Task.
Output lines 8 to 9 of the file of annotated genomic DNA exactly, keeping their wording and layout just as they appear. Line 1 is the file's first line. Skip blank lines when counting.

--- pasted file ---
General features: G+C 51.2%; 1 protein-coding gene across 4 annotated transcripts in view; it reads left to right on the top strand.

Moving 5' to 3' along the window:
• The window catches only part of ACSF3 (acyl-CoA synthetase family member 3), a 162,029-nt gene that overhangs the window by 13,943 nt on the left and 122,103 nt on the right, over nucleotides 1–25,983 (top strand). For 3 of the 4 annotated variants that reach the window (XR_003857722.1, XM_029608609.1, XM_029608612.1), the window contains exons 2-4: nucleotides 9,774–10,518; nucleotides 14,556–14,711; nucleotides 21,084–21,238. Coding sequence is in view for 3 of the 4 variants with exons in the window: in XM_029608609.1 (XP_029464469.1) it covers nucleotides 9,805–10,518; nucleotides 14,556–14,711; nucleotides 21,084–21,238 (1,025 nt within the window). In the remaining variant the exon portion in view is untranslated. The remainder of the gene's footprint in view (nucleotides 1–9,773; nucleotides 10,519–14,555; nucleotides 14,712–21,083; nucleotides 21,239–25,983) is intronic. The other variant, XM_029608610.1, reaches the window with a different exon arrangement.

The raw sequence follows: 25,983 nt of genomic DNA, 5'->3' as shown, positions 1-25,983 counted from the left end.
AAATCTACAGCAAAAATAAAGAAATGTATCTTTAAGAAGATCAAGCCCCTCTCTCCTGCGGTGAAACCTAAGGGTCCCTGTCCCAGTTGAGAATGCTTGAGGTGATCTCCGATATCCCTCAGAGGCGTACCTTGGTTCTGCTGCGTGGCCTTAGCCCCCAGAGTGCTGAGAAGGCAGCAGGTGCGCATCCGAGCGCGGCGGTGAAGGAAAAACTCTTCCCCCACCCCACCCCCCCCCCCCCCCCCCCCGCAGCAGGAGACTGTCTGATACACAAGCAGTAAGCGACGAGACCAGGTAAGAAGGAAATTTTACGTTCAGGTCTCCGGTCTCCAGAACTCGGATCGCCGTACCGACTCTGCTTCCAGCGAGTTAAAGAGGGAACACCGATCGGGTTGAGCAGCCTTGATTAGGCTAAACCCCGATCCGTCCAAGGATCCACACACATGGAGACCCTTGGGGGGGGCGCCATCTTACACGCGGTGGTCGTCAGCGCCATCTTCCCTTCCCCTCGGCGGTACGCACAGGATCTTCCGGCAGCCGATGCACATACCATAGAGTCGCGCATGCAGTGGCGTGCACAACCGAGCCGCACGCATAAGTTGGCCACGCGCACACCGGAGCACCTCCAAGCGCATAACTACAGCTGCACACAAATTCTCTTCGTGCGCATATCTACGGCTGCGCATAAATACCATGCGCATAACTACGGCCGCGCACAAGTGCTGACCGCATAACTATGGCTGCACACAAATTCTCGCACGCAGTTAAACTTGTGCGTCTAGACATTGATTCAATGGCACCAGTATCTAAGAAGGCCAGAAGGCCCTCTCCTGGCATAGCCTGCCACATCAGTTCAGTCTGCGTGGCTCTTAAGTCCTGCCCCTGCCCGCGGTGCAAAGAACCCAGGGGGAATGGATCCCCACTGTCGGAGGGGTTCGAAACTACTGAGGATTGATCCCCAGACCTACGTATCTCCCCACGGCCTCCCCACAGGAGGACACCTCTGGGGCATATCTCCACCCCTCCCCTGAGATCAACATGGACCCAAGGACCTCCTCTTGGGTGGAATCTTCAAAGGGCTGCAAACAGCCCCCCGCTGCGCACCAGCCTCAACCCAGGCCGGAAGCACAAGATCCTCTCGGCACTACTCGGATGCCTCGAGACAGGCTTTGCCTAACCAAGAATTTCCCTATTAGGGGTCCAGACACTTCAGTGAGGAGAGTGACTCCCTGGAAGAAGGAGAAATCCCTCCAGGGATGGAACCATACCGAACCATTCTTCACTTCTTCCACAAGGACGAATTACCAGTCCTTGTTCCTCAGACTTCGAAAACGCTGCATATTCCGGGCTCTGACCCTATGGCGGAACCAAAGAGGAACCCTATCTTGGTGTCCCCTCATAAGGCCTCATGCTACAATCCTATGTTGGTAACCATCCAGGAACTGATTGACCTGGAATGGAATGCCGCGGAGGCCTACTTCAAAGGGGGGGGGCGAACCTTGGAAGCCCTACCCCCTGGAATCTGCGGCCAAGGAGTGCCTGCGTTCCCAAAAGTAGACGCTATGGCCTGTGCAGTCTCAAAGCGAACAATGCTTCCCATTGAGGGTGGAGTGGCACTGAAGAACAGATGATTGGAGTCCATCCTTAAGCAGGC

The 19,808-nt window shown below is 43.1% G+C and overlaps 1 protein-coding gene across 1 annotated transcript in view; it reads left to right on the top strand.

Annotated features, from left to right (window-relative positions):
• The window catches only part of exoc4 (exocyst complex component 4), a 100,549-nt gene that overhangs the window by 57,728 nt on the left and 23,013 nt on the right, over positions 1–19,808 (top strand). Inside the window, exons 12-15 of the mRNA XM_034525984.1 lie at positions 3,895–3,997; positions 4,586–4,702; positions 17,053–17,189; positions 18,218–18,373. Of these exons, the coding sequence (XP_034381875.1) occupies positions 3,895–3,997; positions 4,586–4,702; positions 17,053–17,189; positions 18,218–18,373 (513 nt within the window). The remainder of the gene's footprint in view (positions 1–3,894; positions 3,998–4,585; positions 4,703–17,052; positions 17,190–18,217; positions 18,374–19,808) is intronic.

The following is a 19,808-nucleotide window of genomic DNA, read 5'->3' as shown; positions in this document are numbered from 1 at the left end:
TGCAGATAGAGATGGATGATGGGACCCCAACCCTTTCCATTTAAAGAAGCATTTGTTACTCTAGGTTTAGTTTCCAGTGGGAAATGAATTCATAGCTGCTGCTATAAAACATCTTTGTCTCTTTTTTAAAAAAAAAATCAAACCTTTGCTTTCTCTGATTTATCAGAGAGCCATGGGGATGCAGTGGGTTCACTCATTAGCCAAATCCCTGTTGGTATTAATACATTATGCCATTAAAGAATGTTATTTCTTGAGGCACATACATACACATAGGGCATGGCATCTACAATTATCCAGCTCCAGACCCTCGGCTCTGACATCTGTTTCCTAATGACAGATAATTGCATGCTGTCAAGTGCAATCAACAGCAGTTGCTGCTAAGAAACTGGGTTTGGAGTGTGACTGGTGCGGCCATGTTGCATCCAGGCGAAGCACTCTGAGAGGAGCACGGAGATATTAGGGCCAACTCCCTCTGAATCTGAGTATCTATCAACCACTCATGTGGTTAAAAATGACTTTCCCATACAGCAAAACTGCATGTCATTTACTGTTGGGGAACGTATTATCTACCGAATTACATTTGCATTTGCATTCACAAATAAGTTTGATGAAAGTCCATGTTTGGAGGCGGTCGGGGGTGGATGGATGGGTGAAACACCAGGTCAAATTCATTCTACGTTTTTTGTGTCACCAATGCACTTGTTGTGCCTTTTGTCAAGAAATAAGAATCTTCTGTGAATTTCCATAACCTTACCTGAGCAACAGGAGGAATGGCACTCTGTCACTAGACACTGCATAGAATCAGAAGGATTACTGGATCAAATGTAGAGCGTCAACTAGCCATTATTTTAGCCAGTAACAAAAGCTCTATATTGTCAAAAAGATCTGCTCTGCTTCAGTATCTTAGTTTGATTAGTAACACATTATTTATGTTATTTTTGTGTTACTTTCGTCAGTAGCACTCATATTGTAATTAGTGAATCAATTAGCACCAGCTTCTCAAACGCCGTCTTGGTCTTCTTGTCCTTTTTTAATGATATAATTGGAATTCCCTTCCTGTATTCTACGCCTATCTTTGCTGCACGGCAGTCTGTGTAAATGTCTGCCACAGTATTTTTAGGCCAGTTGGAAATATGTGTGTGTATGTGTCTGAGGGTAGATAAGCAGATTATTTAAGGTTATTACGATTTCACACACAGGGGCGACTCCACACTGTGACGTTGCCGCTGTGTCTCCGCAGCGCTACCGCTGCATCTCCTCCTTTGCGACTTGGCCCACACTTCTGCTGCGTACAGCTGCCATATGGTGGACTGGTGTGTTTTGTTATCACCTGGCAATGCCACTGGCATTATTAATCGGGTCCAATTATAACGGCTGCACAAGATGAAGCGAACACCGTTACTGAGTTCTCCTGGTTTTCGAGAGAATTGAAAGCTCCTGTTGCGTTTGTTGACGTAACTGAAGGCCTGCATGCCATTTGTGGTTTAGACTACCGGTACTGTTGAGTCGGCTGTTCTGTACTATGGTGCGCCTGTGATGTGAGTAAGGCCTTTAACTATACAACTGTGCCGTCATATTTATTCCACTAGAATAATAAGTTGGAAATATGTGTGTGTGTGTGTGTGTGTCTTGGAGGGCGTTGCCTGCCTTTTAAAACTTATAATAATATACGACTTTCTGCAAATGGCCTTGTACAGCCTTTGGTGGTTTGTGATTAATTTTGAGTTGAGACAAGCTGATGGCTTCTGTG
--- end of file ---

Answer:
• The window catches only part of exoc4 (exocyst complex component 4), a 100,549-nt gene that overhangs the window by 57,728 nt on the left and 23,013 nt on the right, over positions 1–19,808 (top strand). Inside the window, exons 12-15 of the mRNA XM_034525984.1 lie at positions 3,895–3,997; positions 4,586–4,702; positions 17,053–17,189; positions 18,218–18,373. Of these exons, the coding sequence (XP_034381875.1) occupies positions 3,895–3,997; positions 4,586–4,702; positions 17,053–17,189; positions 18,218–18,373 (513 nt within the window). The remainder of the gene's footprint in view (positions 1–3,894; positions 3,998–4,585; positions 4,703–17,052; positions 17,190–18,217; positions 18,374–19,808) is intronic.

The following is a 19,808-nucleotide window of genomic DNA, read 5'->3' as shown; positions in this document are numbered from 1 at the left end: